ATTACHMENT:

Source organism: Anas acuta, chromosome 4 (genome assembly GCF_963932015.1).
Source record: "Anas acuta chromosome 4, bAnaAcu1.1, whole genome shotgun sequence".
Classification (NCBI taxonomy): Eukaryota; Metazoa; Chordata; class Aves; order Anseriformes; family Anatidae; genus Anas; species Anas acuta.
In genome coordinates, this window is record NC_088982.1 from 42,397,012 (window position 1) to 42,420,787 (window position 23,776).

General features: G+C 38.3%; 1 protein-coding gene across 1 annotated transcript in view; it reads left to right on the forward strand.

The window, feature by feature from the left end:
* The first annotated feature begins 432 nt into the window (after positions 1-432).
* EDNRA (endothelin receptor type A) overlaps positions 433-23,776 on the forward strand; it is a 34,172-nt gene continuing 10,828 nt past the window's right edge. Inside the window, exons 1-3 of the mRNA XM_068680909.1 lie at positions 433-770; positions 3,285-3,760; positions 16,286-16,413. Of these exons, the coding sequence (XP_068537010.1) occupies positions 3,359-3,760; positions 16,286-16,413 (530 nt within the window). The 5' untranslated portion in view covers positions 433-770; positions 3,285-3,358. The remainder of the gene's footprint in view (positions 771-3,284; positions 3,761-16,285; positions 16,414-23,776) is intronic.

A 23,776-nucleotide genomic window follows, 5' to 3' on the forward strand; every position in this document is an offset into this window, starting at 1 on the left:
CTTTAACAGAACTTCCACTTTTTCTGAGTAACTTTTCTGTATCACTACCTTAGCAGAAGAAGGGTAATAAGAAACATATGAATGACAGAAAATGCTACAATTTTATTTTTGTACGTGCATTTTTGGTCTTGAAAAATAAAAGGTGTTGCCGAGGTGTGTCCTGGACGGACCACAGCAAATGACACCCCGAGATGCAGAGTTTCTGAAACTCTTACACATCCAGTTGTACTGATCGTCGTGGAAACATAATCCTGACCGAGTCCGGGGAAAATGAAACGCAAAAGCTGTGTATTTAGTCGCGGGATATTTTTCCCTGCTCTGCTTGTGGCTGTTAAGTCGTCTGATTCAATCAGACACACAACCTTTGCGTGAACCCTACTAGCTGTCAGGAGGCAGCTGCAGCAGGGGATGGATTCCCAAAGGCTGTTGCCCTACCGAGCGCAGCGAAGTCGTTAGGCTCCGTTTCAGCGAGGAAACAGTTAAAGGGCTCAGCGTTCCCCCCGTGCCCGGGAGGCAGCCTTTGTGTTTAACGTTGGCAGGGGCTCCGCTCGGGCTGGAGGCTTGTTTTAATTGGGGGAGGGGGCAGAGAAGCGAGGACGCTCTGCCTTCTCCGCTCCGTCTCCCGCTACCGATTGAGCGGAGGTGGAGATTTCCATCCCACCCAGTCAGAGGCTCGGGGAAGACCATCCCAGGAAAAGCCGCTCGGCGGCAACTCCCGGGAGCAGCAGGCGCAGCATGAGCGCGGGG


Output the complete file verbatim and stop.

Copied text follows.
Source organism: Anas acuta, chromosome 4 (genome assembly GCF_963932015.1).
Source record: "Anas acuta chromosome 4, bAnaAcu1.1, whole genome shotgun sequence".
Classification (NCBI taxonomy): Eukaryota; Metazoa; Chordata; class Aves; order Anseriformes; family Anatidae; genus Anas; species Anas acuta.
In genome coordinates, this window is record NC_088982.1 from 42,397,012 (window position 1) to 42,420,787 (window position 23,776).

General features: G+C 38.3%; 1 protein-coding gene across 1 annotated transcript in view; it reads left to right on the forward strand.

The window, feature by feature from the left end:
* The first annotated feature begins 432 nt into the window (after positions 1-432).
* EDNRA (endothelin receptor type A) overlaps positions 433-23,776 on the forward strand; it is a 34,172-nt gene continuing 10,828 nt past the window's right edge. Inside the window, exons 1-3 of the mRNA XM_068680909.1 lie at positions 433-770; positions 3,285-3,760; positions 16,286-16,413. Of these exons, the coding sequence (XP_068537010.1) occupies positions 3,359-3,760; positions 16,286-16,413 (530 nt within the window). The 5' untranslated portion in view covers positions 433-770; positions 3,285-3,358. The remainder of the gene's footprint in view (positions 771-3,284; positions 3,761-16,285; positions 16,414-23,776) is intronic.

A 23,776-nucleotide genomic window follows, 5' to 3' on the forward strand; every position in this document is an offset into this window, starting at 1 on the left:
CTTTAACAGAACTTCCACTTTTTCTGAGTAACTTTTCTGTATCACTACCTTAGCAGAAGAAGGGTAATAAGAAACATATGAATGACAGAAAATGCTACAATTTTATTTTTGTACGTGCATTTTTGGTCTTGAAAAATAAAAGGTGTTGCCGAGGTGTGTCCTGGACGGACCACAGCAAATGACACCCCGAGATGCAGAGTTTCTGAAACTCTTACACATCCAGTTGTACTGATCGTCGTGGAAACATAATCCTGACCGAGTCCGGGGAAAATGAAACGCAAAAGCTGTGTATTTAGTCGCGGGATATTTTTCCCTGCTCTGCTTGTGGCTGTTAAGTCGTCTGATTCAATCAGACACACAACCTTTGCGTGAACCCTACTAGCTGTCAGGAGGCAGCTGCAGCAGGGGATGGATTCCCAAAGGCTGTTGCCCTACCGAGCGCAGCGAAGTCGTTAGGCTCCGTTTCAGCGAGGAAACAGTTAAAGGGCTCAGCGTTCCCCCCGTGCCCGGGAGGCAGCCTTTGTGTTTAACGTTGGCAGGGGCTCCGCTCGGGCTGGAGGCTTGTTTTAATTGGGGGAGGGGGCAGAGAAGCGAGGACGCTCTGCCTTCTCCGCTCCGTCTCCCGCTACCGATTGAGCGGAGGTGGAGATTTCCATCCCACCCAGTCAGAGGCTCGGGGAAGACCATCCCAGGAAAAGCCGCTCGGCGGCAACTCCCGGGAGCAGCAGGCGCAGCATGAGCGCGGGG